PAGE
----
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Doug Emhoff Has Made Antisemitism His Issue, But Says It's Everyone's Job To Fight It

A headshot of a man who appears to be white and in his 50s. He wears a dark blazer and light blue shirt. His hair is short and grey and he is clean shaven. He smiles with his mouth closed. He appears to be inside a lavish room.
First gentleman Doug Emhoff is using his political platform to help fight hate. But he stresses that tackling antisemitism is not a partisan effort.
(Catie Dull
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Doug Emhoff knew that he and Vice President Kamala Harris would be making history as the country's first female vice president and first second gentleman, respectively.


But he quickly realized that his gender wasn't the only aspect of his identity that resonated with people.

"I really thought that would be the big deal," he says. "As it turned out, that's 1, but 1a. Right behind it is being the first Jewish person in this role."

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Emhoff, a former California entertainment lawyer, stepped into the role as the first Jewish spouse of a U.S. president or vice president at a particularly fraught time.

Antisemitic incidents and beliefs are on the rise in the U.S., both online and in-person, from everyday settings like college campuses and local synagogues to the high-profile stages of sports, entertainment and politics.

Emhoff has been alarmed by what he calls a pervasive and interconnected "epidemic of hate going on throughout the world." And while he may not have set out to wage a public campaign against antisemitism, he's grown increasingly vocal about it in recent months.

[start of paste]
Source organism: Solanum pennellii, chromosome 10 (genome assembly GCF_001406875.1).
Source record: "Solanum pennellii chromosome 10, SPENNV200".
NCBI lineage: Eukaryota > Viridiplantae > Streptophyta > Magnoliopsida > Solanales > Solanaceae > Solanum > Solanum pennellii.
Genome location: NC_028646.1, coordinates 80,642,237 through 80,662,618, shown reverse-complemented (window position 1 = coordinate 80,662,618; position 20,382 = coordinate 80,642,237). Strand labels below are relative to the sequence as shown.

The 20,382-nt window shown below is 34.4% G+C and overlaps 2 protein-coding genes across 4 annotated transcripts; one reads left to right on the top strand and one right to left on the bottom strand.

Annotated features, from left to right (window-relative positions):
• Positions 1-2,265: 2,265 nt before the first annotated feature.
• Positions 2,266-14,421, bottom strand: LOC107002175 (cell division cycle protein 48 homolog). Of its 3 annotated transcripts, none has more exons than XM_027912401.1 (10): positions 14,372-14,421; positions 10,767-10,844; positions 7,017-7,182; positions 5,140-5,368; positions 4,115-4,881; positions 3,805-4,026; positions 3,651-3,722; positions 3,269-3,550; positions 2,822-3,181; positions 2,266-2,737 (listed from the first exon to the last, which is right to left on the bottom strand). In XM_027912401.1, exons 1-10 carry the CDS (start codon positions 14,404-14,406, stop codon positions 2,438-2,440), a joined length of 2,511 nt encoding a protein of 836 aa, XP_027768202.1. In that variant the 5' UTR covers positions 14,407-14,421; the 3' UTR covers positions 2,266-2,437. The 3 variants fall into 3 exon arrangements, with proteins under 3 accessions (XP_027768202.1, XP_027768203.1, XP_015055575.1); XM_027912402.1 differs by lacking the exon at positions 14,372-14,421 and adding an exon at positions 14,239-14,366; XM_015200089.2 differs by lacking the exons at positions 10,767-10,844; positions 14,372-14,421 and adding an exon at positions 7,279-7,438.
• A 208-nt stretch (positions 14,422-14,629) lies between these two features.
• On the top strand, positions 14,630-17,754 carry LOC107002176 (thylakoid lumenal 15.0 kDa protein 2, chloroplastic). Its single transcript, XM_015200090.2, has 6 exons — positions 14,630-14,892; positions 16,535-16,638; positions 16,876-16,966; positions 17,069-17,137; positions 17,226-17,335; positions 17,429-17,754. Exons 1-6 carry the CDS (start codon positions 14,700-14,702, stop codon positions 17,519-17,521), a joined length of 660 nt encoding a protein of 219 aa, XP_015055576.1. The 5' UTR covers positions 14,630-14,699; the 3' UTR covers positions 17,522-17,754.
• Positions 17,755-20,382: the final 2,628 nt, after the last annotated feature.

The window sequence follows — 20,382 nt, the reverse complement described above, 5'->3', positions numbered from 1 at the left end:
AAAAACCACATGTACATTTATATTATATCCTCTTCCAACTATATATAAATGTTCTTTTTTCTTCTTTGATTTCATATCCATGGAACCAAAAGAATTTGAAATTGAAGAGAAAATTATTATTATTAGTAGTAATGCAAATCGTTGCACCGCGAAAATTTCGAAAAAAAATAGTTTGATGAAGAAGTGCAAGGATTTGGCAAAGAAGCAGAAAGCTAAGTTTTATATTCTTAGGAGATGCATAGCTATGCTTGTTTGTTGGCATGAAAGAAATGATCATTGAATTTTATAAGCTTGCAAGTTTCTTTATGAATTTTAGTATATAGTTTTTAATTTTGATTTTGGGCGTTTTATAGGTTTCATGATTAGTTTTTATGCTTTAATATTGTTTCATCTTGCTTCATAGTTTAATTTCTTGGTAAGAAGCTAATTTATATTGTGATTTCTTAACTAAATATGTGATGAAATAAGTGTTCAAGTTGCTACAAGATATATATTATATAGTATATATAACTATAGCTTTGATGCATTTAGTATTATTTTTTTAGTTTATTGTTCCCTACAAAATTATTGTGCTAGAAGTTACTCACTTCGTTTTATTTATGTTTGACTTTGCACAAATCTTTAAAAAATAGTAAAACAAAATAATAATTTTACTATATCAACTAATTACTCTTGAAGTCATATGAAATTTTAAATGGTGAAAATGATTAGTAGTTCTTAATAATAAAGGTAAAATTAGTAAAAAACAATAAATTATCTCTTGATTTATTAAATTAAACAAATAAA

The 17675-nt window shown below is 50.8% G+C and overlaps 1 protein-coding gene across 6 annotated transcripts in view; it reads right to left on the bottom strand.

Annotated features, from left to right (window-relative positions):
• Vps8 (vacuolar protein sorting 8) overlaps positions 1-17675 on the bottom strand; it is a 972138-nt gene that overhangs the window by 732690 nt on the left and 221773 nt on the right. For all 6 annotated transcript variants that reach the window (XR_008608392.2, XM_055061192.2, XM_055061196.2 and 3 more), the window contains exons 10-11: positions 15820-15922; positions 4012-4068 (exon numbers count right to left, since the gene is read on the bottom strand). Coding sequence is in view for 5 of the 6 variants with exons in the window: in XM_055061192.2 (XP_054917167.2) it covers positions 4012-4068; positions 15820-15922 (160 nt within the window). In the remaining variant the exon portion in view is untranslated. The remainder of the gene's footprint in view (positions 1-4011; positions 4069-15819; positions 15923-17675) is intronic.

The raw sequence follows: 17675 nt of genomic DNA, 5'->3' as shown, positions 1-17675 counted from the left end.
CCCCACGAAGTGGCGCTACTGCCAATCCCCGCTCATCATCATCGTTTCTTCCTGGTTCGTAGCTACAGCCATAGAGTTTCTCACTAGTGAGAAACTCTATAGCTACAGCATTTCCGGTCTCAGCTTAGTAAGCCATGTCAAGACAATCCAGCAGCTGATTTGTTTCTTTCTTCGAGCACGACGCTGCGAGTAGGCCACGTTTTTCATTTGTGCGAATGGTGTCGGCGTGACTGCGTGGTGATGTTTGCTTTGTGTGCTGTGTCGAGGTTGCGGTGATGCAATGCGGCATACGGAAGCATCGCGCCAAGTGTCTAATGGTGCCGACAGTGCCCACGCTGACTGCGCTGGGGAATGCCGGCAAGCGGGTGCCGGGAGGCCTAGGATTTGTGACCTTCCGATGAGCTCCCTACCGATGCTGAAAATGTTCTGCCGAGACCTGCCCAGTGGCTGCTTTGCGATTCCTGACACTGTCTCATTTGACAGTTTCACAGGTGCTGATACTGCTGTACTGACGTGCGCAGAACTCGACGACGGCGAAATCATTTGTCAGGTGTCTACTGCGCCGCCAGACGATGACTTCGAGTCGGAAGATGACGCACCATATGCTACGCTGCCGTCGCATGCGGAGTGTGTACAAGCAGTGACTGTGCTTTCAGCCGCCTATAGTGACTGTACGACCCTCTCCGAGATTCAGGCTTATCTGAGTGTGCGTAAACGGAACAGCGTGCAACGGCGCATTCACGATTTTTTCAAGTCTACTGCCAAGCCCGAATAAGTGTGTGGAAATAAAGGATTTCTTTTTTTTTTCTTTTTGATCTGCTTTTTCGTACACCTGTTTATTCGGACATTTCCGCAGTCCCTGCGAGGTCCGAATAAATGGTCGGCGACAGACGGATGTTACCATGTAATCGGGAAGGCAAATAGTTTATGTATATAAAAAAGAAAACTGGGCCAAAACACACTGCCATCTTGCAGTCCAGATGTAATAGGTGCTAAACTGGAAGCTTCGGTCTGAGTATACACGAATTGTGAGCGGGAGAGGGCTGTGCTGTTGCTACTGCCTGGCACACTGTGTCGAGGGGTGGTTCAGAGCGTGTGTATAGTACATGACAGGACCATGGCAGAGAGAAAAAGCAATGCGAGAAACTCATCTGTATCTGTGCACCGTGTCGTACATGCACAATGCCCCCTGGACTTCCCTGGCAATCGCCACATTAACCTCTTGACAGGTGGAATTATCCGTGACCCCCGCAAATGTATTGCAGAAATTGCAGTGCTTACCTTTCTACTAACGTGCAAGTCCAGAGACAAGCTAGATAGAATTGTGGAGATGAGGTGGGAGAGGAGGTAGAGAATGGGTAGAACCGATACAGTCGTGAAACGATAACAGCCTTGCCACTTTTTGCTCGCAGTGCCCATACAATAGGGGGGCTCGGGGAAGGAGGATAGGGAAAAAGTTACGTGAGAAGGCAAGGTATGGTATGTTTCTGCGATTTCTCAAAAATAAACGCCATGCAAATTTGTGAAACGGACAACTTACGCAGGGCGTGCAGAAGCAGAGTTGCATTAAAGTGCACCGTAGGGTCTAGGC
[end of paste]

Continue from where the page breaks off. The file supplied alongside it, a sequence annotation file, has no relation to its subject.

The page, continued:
In an interview with NPR's Asma Khalid, Emhoff says one of the main messages he and the Biden administration want to share is that "we have your back."

"We're working on a national plan for antisemitism and combating hate," he says. "But I also want people to be proud of who they are. Like, I love being Jewish. I'm proud of being Jewish. I want everyone, however they are, just to be proud of that so they can be able to live openly, freely, safely, without fear."

Emhoff's recent efforts include holding an antisemitism roundtable with Jewish leaders, meeting with lawmakers and students on the topic and visiting Poland and Germany last month to promote Holocaust awareness.

There he visited the Auschwitz-Birkenau concentration camp, as well as the Polish village where his ancestors lived. Some of them moved to the U.S. some 120 years ago; others were "shot in the town square" during the Holocaust.